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Lesson One • 1 John 1
Dr. Randy T. Johnson

The well-respected preacher and theologian, Warren Wiersbe, entitled his commentary on 1 John, “Be Real.”

The Apostle John (different than John the Baptist) wrote 1 John about 50 years after the resurrection of Jesus Christ. He also wrote the Gospel of John, 2 John, 3 John, and Revelation. He actually may have written 1 John before his Gospel.

John, “the disciple whom Jesus loved” (John 21:20), was a fisherman before he and his older brother, James, decided to follow Jesus.

Professor Zane Hodges gives an excellent summary of this book, “The First Epistle of John is an intensely practical letter addressed to Christian readers. It warns against the dangers of false teaching and exhorts believers to lives of obedience to God and love for their brothers and sisters. Its controlling theme is fellowship with God the Father and with His Son Jesus Christ.”

1. What else do we know about the Apostle John?

2. What thoughts come to mind when you hear the title, “Be Real?”

The first four verses of 1 John say, “That which was from the beginning, which we have heard, which we have seen with our eyes, which we looked upon and have touched with our hands, concerning the word of life— the life was made manifest, and we have seen it, and testify to it and proclaim to you the eternal life, which was with the Father and was made manifest to us— that which we have seen and heard we proclaim also to you, so that you too may have fellowship with us; and indeed our fellowship is with the Father and with his Son Jesus Christ. And we are writing these things so that our joy may be complete.”

3. What similarities do you see between 1 John 1:1-4 and John 1:1-14?

4. What indicators do we have that this book is real and true?

5. What are the two goals of John in writing this letter (verses 3-4)?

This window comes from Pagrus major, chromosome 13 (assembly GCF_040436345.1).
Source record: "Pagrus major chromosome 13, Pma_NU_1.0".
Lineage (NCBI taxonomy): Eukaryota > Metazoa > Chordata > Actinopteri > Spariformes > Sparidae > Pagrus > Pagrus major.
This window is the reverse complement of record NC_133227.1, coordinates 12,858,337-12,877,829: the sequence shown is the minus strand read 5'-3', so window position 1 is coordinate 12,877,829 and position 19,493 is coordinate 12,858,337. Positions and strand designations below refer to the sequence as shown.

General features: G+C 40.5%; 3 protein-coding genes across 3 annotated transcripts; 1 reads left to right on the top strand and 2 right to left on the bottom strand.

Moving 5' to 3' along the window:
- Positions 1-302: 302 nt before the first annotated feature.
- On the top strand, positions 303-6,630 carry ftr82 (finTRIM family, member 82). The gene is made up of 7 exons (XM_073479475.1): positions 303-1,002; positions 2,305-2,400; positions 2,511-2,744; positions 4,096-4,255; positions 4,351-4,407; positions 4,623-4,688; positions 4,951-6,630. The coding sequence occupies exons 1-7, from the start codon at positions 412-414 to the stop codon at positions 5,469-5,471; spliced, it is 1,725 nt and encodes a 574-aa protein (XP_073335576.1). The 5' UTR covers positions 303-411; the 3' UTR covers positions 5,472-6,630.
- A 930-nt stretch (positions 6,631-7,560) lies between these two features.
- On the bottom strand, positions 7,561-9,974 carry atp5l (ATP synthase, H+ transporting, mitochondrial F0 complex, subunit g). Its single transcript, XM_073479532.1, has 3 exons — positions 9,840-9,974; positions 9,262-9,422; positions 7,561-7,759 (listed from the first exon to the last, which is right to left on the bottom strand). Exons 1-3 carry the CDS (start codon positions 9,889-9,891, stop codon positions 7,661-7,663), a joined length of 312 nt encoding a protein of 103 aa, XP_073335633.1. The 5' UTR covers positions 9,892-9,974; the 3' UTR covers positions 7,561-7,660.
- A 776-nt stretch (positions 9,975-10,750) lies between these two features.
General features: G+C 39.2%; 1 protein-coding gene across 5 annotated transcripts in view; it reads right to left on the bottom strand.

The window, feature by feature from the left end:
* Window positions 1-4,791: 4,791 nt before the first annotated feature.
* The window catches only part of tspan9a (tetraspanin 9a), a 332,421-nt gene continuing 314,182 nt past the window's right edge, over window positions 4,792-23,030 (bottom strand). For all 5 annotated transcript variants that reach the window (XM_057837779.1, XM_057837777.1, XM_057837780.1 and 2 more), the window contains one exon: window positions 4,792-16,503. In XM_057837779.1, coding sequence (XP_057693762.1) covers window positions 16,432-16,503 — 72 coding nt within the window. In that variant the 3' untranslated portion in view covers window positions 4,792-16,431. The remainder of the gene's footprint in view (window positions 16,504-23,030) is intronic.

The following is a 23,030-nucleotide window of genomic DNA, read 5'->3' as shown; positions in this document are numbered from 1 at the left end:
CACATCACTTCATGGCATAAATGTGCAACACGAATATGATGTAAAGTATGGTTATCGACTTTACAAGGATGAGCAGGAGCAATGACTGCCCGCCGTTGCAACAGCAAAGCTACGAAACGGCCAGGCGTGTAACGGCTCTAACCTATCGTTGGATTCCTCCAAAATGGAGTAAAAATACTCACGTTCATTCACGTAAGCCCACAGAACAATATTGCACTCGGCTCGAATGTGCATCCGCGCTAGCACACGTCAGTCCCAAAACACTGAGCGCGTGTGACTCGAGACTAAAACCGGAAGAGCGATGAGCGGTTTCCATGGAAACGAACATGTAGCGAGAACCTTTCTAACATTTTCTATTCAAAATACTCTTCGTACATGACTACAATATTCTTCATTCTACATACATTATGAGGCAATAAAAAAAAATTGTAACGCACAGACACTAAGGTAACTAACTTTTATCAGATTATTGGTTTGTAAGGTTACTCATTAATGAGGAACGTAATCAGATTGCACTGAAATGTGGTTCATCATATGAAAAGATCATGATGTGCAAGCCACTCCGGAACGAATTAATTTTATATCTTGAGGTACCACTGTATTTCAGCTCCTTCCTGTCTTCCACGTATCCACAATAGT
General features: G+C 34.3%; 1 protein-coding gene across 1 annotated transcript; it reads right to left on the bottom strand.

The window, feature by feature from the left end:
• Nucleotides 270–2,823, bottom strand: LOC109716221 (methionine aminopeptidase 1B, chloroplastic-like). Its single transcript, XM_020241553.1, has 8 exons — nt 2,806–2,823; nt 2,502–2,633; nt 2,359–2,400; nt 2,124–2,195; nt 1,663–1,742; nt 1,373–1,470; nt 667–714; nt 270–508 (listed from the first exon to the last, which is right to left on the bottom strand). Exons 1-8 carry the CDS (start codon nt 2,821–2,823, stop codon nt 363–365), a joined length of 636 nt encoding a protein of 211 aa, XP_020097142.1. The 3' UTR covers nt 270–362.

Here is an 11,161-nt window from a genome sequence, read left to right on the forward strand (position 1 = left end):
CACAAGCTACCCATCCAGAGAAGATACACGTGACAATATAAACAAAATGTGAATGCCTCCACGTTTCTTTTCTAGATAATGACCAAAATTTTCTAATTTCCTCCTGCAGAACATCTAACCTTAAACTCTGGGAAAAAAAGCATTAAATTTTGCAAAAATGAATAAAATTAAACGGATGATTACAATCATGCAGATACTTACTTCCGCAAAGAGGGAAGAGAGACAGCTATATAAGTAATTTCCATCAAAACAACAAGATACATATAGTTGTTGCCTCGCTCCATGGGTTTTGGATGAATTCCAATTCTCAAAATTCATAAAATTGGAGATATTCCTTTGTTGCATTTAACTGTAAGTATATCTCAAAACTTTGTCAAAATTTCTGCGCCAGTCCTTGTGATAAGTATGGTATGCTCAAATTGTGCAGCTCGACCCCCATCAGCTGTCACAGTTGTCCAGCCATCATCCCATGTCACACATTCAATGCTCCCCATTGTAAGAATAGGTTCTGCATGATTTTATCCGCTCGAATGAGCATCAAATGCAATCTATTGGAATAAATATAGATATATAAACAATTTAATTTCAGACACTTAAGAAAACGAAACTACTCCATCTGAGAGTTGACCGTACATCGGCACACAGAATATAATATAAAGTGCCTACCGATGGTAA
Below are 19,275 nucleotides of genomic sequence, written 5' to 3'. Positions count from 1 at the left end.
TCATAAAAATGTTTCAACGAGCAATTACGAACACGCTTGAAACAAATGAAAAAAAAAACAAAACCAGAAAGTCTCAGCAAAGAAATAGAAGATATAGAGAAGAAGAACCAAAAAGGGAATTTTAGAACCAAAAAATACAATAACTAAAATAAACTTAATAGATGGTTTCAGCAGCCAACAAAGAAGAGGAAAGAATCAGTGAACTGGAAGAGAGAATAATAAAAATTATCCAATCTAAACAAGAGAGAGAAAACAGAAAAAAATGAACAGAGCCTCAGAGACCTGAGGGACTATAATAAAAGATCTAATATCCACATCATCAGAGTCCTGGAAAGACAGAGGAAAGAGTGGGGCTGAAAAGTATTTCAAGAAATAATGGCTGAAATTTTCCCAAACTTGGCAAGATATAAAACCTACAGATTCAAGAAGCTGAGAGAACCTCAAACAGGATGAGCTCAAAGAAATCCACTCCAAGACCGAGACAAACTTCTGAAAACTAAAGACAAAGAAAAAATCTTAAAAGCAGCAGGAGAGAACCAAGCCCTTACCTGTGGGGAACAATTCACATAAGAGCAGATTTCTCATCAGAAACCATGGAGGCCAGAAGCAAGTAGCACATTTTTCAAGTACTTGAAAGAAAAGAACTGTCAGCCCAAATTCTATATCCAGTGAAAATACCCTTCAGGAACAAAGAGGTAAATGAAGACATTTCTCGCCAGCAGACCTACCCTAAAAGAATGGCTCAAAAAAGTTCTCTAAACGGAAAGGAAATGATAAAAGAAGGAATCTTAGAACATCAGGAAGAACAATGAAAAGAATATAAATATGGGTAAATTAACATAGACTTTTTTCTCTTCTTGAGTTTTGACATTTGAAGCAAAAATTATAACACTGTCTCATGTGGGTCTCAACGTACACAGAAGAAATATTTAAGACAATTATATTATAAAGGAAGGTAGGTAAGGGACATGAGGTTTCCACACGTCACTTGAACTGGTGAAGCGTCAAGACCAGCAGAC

In verses 5-8, John challenges his readers to walk in the light, “This is the message we have heard from him and proclaim to you, that God is light, and in him is no darkness at all. If we say we have fellowship with him while we walk in darkness, we lie and do not practice the truth. But if we walk in the light, as he is in the light, we have fellowship with one another, and the blood of Jesus his Son cleanses us from all sin. If we say we have no sin, we deceive ourselves, and the truth is not in us.”

6. What images go through your mind when you read, “God is light?”

7. How is light a good illustration for truth and darkness a clear indicator of sin?

8. What does “fellowship with one another” look like?

9. How could you improve in this area?

John closes off the first chapter with some well-known verses, “If we confess our sins, he is faithful and just to forgive us our sins and to cleanse us from all unrighteousness. If we say we have not sinned, we make him a liar, and his word is not in us.”

Drs. Gary Chapman and Jennifer Thomas have written a book entitled The Five Languages of Apology. According to Chapman and Thomas, the five languages of an apology are:

  • Expressing regret – “I am sorry.”
  • Accepting responsibility – “I was wrong.”
  • Making restitution – “What can I do to make it right?”
  • Genuinely repenting – “I’ll try not to do it again.”
  • Requesting forgiveness – “Will you please forgive me?”

I believe we spend a lot of time discussing forgiveness, but maybe not enough time concerning our own sin and confessing to others. I found these “languages” to be an interesting study where different people “hear” apologies differently. I am typically satisfied when someone says, “I am sorry.” However, I have noticed through years of counseling, some expect something more or different.

10. Do you see any distinctions between these five apologies?

11. When do you think saying, “I am sorry” might not be enough?

12. How should these love languages relate to our interactions with one another?

13. How should these love languages relate to our interactions with God?

Walking in the light does not mean we can live a perfect life. We will sin, but that should not be taken lightly. When we sin, we need to confess our sins to God and others. There may need to be some hard steps in striving to make it right.

Lee Strobel said, “Few things accelerate the peace process as much as humbly admitting our own wrongdoing and asking forgiveness.” If we want to have “fellowship with one another” and “walk in the light,” then there will be times when we need to confess our sins.

“The confession of evil works
is the first beginning of good works.”

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